The early days of my career were in Product Management and I eventually became a Vice President of Marketing (later title inflated to Chief Marketing Officer.) But I never worried about things like company logos, colors and taglines.
I had and still have a strong bias that in a startup, company strategy means product strategy. Brand is important, but we must not get confused about what it means.
A brand is the promise that a company makes combined with the experience customers have. So if you ask me if I like a brand, it depends very much on my experience with the company’s products. The Apple brand, particularly in the first few decades, stood for innovation, ease of use and creativity. Over the years, Apple invested extensively in its brand advertising to support these ideas. Their advertising, in print and on television to launch the Macintosh supported this idea. It was a computer “for the rest of us” meaning, for non-technical people trying to do creative work.
However, my perception of the Apple brand is also grounded in my experience (and probably many people’s) with their actual products. The Mac was easier to use than the contemporary DOS-based IBM-compatible personal computers in the mid 1980s. There was an elegance to the hardware and software design that elevated the product experience, especially when compared to the very utilitarian computers from IBM, Compaq and others. Apple clearly cared about it’s product design, in a way that other companies did not. Apple products were in the same league as icons of design such as the Fender Stratocaster, Bang-Olufsen stereo equipment or Ilya coffee machine. And like those products, you paid a premium for that experience.
Later, when Apple stumbled, and its products were not very competitive, the brand suffered. Windows machines eventually got to a comparable level of ease-of-use and much higher levels of performance using commodity Intel processors. In part, this was due to a virtuous cycle from the “Wintel Duopoly” of Microsoft and Intel such that every year or two CPUs got faster, memory got cheaper and more and more applications were written for Windows. During the 1990s, Apple consistently lost market share and as they did, more and more of the innovative software was written for Windows rather than the Mac. Ultimately, Apple’s market share fell to below 5%.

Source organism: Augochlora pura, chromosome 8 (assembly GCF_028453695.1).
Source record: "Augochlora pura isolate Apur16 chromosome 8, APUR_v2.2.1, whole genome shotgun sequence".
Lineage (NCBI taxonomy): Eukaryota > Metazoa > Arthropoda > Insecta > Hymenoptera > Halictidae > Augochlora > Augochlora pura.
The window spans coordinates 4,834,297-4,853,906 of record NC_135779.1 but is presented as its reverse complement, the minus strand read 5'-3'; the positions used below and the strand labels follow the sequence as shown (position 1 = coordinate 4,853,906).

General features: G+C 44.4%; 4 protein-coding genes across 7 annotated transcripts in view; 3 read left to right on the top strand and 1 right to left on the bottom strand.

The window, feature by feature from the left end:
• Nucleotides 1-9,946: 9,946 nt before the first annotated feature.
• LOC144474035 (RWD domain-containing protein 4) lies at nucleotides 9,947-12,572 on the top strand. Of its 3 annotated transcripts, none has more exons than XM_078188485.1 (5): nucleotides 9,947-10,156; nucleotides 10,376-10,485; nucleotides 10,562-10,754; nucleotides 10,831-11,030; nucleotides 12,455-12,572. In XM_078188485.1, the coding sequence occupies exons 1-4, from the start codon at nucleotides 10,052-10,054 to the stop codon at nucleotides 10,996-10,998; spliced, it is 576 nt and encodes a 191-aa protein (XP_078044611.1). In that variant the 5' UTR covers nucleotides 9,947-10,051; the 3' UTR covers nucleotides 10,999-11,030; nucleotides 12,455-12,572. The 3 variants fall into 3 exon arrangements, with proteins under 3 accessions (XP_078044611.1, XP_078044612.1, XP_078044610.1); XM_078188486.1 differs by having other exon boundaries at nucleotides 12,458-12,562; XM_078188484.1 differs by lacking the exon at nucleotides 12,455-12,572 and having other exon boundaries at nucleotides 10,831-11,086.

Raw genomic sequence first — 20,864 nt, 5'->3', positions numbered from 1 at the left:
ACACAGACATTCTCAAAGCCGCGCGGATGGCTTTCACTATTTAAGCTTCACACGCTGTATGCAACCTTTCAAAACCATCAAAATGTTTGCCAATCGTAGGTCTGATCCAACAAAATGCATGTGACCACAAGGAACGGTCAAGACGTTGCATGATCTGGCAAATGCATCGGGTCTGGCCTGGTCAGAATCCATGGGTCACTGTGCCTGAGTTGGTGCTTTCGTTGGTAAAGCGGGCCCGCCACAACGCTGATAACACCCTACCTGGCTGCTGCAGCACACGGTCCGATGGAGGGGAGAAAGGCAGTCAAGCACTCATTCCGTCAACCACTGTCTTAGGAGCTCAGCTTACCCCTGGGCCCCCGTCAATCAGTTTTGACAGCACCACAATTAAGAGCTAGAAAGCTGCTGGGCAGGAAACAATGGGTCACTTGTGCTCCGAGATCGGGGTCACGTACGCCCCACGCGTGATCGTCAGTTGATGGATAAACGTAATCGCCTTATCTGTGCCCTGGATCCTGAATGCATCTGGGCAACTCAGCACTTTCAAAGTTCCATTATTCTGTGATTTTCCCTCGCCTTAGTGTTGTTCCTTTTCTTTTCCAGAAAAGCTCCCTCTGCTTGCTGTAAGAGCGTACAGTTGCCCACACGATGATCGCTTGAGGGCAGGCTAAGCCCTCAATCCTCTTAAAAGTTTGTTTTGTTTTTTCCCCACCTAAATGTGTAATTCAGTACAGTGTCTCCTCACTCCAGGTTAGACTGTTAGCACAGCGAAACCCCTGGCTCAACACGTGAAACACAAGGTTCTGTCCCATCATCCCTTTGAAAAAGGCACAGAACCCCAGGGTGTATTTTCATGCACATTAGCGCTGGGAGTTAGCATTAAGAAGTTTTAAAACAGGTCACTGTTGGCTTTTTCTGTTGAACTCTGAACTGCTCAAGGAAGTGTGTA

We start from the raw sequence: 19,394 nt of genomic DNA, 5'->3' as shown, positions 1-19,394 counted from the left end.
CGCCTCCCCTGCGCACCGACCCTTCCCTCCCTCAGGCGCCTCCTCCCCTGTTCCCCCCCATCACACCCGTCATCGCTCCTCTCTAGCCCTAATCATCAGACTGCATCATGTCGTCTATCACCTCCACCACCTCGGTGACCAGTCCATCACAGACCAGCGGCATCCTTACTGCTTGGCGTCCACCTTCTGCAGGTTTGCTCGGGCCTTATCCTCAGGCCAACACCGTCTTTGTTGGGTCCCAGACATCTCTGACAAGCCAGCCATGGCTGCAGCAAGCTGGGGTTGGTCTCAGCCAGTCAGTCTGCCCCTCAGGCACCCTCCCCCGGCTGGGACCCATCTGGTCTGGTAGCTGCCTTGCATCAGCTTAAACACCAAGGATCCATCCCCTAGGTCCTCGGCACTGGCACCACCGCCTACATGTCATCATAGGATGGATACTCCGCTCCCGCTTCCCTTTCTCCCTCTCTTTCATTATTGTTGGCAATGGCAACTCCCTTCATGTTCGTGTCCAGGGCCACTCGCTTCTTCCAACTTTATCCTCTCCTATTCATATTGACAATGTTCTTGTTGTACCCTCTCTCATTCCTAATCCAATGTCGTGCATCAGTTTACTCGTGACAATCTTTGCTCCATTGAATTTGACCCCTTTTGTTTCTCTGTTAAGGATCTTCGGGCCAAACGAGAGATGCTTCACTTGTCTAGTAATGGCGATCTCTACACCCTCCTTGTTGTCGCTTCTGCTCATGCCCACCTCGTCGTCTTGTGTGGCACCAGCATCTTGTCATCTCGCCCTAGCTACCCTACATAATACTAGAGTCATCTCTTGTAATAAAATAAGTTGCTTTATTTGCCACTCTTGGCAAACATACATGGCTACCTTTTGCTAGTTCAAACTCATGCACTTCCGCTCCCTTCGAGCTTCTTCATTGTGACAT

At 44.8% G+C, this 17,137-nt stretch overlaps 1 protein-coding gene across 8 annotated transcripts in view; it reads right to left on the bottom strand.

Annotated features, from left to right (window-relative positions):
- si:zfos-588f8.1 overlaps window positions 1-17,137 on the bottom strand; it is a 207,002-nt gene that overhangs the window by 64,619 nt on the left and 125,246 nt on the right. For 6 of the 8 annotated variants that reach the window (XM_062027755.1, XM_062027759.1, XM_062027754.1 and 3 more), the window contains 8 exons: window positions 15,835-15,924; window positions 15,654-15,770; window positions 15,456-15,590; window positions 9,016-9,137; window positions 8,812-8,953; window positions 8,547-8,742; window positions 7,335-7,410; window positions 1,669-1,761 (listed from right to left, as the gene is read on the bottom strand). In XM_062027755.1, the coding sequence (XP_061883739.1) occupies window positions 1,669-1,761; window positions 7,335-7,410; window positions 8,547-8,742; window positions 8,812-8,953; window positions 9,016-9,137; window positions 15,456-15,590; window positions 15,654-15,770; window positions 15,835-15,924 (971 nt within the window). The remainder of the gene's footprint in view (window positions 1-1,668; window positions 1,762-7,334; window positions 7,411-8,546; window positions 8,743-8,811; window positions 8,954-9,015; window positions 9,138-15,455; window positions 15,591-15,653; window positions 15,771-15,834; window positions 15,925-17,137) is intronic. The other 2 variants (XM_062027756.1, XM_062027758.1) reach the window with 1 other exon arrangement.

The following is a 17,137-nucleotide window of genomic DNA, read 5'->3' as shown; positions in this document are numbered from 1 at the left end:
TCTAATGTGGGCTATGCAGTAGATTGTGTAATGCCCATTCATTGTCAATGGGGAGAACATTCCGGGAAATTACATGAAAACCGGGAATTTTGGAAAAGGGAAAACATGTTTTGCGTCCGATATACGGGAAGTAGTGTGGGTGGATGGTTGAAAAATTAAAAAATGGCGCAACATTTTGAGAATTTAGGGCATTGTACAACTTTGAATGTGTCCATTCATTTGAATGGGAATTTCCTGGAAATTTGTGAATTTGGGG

It’s not clear what the Apple or Macintosh brand represented during this time. As many people did, I abandoned Apple in the late 1980s and had become a regular user of Windows machines for the next twenty years. But I can tell you that the Windows brand was strong on attributes like high-performance, good value and fun. After all, the best software, including games, were running on Windows, rather than the Mac.
When Apple fell behind, it was not because there was something wrong with their logo. It was because their products no longer had a unique and valuable position in the marketplace. Apple’s brand marketing people could have shouted from the rooftops “Our products are better…” but the market response was a clear “I don’t think so!” as people rushed to wait inline to buy their copies of Windows ’95. (Yes, that actually happened!)
Astute readers will of course know that the situation didn’t stay this way. The industry is always changing and evolving and new product innovation can surface changing billion dollar markets.
When Steve Jobs returned to Apple in 1997 with the acquisition of his failing company Next, there began a steady improvement in the company that would last for several decades. Jobs focused on fixing the Apple brand. But what he really did, was he strengthened the “promise” that Apple made in creating products that were unique and valuable to people who worked in creative fields. Sure, a Windows machine might be the standard in corporate accounting, but designers, lawyers, writers all wanted something easier to use and more fun.
Jobs cut mediocre, undifferentiated products and focused his efforts on a new and colorful computer called the iMac. It was an all-in-one design that was easy to set up and get going. Over time, Jobs expanded the appeal of the Mac to software developers, engineers, data scientists and pretty much everyone.
Jobs brought out a ground-breaking easy-to-use MP3 player in 2001. In 2006 he moved Apple to Intel CPUs. In 2007 he introduced the iPhone. And in 2010, in failing health, he introduce the iPad.
Jobs re-ignited the Apple brand helping to make it one of the most valuable companies in the world. But it was not a marketing exercise, it was not about the logo, the tagline, the colors. It was about delivering products that customers could not live without.
So when you think about your company’s brand, what is the promise you are making to customers? How can you improve your products and services to better deliver on that promise? There are lots of ways to differentiate your product in the market, but your logo isn’t going to make a difference.